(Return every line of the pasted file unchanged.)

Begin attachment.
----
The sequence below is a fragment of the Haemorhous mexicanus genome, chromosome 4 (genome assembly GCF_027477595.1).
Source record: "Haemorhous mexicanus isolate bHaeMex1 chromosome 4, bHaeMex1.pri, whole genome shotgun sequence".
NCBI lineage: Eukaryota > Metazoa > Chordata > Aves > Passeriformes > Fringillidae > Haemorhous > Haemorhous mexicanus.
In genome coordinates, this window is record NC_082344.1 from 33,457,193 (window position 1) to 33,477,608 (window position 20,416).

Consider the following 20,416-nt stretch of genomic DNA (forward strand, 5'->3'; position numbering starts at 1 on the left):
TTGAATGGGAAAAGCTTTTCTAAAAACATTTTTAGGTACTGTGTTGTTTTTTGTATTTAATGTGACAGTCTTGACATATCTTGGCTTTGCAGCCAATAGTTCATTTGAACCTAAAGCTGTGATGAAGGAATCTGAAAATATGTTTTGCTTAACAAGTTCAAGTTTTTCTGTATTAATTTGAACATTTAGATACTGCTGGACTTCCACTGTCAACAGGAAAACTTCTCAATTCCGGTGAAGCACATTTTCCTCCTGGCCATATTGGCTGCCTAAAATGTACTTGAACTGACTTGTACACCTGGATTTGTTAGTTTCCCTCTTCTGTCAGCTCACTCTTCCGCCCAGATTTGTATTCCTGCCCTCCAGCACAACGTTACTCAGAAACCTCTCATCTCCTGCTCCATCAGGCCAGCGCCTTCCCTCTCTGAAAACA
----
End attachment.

The sequence below is a fragment of the Haemorhous mexicanus genome, chromosome 4 (genome assembly GCF_027477595.1).
Source record: "Haemorhous mexicanus isolate bHaeMex1 chromosome 4, bHaeMex1.pri, whole genome shotgun sequence".
NCBI lineage: Eukaryota > Metazoa > Chordata > Aves > Passeriformes > Fringillidae > Haemorhous > Haemorhous mexicanus.
In genome coordinates, this window is record NC_082344.1 from 33,457,193 (window position 1) to 33,477,608 (window position 20,416).

Consider the following 20,416-nt stretch of genomic DNA (forward strand, 5'->3'; position numbering starts at 1 on the left):
TTGAATGGGAAAAGCTTTTCTAAAAACATTTTTAGGTACTGTGTTGTTTTTTGTATTTAATGTGACAGTCTTGACATATCTTGGCTTTGCAGCCAATAGTTCATTTGAACCTAAAGCTGTGATGAAGGAATCTGAAAATATGTTTTGCTTAACAAGTTCAAGTTTTTCTGTATTAATTTGAACATTTAGATACTGCTGGACTTCCACTGTCAACAGGAAAACTTCTCAATTCCGGTGAAGCACATTTTCCTCCTGGCCATATTGGCTGCCTAAAATGTACTTGAACTGACTTGTACACCTGGATTTGTTAGTTTCCCTCTTCTGTCAGCTCACTCTTCCGCCCAGATTTGTATTCCTGCCCTCCAGCACAACGTTACTCAGAAACCTCTCATCTCCTGCTCCATCAGGCCAGCGCCTTCCCTCTCTGAAAACA